Harness the sun
One of the most eco-friendly (and budget-savvy) ways to heat your pool is to use solar power. “Installing an extra 2-3kW of solar panels, above your standard requirements, is sufficient to cover the cost of running a pool and accessories – such as the pump, filter etc,” says RACV Solar CEO Andy McCarthy. “Setting the pool pump on a timer, generally between 10am and 3pm in summer, ensures you are using your excess solar power, and will save you more money.”
If you don’t have enough roof space for both solar panels and pool heating, Andy says it’s possible to install solar panels over the pool heating. “It requires a specific system, so it’s best to contact a solar expert who has experience with these types of projects,” he says.
Invest in a thermal pool cover or solar ‘bubble blanket’
Covering a pool when it’s not in use is a simple yet effective way to reduce our carbon footprint. “Aside from providing insulation and convenience, swimming-pool covers can help with heat retention, reduce evaporation, and maintain chemical balance,” says Chris Samartzis. While all pool covers will prevent water evaporation, thermal covers are designed to withstand strong UV, which means they last longer and have greater insulating properties, which will save you on heating costs. Look for thermal covers with the highest R value (thermal resistance) you can afford.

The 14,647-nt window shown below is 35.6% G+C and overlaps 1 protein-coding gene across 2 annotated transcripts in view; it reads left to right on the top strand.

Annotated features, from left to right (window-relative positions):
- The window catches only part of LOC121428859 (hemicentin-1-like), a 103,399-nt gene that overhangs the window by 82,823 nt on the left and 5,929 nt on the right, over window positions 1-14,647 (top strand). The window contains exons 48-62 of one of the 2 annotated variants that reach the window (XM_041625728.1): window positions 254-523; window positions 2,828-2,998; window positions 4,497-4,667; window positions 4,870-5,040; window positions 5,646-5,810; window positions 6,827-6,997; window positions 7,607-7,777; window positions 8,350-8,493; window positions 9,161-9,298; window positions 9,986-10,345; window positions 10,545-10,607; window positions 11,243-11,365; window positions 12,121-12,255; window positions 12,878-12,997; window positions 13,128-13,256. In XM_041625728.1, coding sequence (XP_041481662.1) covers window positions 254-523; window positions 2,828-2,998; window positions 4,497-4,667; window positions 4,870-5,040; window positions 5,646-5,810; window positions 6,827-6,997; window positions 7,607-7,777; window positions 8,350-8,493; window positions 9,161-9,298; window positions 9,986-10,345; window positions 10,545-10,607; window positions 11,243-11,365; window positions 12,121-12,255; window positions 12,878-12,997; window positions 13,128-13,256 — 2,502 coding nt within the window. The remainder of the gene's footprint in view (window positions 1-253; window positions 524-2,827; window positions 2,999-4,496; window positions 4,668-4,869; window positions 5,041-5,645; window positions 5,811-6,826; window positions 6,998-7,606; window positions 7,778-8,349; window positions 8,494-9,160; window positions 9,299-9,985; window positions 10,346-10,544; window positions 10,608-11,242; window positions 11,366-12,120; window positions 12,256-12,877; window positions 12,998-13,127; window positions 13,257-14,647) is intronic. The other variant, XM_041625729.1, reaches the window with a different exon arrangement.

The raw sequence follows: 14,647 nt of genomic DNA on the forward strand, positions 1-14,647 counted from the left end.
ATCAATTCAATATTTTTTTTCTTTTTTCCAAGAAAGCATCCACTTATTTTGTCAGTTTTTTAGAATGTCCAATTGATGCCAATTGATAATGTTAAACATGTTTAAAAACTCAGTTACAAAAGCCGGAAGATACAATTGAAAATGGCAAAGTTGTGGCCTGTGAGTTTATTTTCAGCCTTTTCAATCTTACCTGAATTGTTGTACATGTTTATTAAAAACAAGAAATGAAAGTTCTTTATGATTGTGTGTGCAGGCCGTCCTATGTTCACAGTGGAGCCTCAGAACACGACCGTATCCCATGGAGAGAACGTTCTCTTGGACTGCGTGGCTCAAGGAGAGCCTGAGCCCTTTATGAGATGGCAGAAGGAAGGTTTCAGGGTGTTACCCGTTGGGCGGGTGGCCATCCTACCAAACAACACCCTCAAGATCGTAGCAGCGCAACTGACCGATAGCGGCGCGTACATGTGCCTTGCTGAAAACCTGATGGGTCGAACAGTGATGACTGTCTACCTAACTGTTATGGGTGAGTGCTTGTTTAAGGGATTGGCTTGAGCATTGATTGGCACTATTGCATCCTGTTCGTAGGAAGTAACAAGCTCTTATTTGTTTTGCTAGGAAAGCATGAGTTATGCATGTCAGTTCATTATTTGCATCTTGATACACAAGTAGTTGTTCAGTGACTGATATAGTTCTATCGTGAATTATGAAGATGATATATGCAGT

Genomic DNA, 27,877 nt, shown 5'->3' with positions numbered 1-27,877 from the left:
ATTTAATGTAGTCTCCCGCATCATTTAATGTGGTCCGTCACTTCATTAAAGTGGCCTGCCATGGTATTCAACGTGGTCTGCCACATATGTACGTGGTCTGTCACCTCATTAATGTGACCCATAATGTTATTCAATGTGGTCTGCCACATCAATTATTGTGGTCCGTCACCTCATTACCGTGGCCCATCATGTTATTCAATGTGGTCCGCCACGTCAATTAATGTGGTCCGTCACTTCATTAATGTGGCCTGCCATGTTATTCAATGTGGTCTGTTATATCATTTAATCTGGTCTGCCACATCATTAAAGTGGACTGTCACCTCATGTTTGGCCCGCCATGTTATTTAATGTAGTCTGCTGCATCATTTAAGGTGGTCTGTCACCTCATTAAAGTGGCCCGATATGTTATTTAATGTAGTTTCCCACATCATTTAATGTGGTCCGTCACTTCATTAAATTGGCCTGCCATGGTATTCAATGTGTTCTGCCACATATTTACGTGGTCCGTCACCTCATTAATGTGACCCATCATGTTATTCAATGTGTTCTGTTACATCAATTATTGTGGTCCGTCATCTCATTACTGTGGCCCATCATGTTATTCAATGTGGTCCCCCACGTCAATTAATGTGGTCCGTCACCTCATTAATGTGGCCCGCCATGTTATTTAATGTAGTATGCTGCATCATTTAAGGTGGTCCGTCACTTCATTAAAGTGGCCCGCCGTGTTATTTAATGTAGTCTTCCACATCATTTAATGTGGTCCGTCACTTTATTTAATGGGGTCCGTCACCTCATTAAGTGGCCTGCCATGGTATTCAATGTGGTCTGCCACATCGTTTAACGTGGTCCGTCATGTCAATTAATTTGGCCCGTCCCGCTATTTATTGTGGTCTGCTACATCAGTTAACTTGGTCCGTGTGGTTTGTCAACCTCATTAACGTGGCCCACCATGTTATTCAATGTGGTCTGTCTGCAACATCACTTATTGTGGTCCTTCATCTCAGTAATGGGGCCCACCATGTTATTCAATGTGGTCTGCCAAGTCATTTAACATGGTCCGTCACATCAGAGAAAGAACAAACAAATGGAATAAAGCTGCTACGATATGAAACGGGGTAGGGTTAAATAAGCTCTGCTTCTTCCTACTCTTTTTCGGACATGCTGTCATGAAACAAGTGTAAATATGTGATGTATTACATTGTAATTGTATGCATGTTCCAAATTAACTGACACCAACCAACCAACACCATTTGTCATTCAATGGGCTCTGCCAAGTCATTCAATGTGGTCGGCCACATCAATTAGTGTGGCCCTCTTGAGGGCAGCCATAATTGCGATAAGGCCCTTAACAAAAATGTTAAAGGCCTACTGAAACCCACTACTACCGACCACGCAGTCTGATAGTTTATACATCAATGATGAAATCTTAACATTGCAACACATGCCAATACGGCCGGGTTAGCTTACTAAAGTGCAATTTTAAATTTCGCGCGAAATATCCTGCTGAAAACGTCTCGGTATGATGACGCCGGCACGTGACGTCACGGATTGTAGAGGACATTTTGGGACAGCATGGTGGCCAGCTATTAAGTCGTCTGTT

Alternatively, solar covers – also known as bubble blankets – contain air pockets that absorb heat from the sun and transfer it to the water, heating your pool. A good solar cover can heat your pool by up to eight degrees, however they are not as effective as thermal covers at retaining heat overnight. Typically more affordable than thermal covers, solar covers tend to have a shorter lifespan.
Chris says the most advanced pool covers can even transform into an over-pool roof at the press of a button to provide shade when you're in the water.
Install self-cleaning systems
You can also turn up the eco factor by installing a self-cleaning system. Chris explains that in-floor cleaning systems use water circulation to reduce chemical usage and keep swimming pools clean, without the need for regular hand vacuuming or any other cleaning. “As well as reducing maintenance time, in-floor cleaning systems also reduce running costs and limit the need for excessive chemicals being added to the pool,” he says. “And because the system returns treated water to the floor of your swimming pool, loss of heat and chemicals from the water’s surface is greatly reduced.”
He says many systems are fully automated, which means they switch off when the cleaning is complete. This also saves energy as you won’t be running your cleaning system for any longer than needed.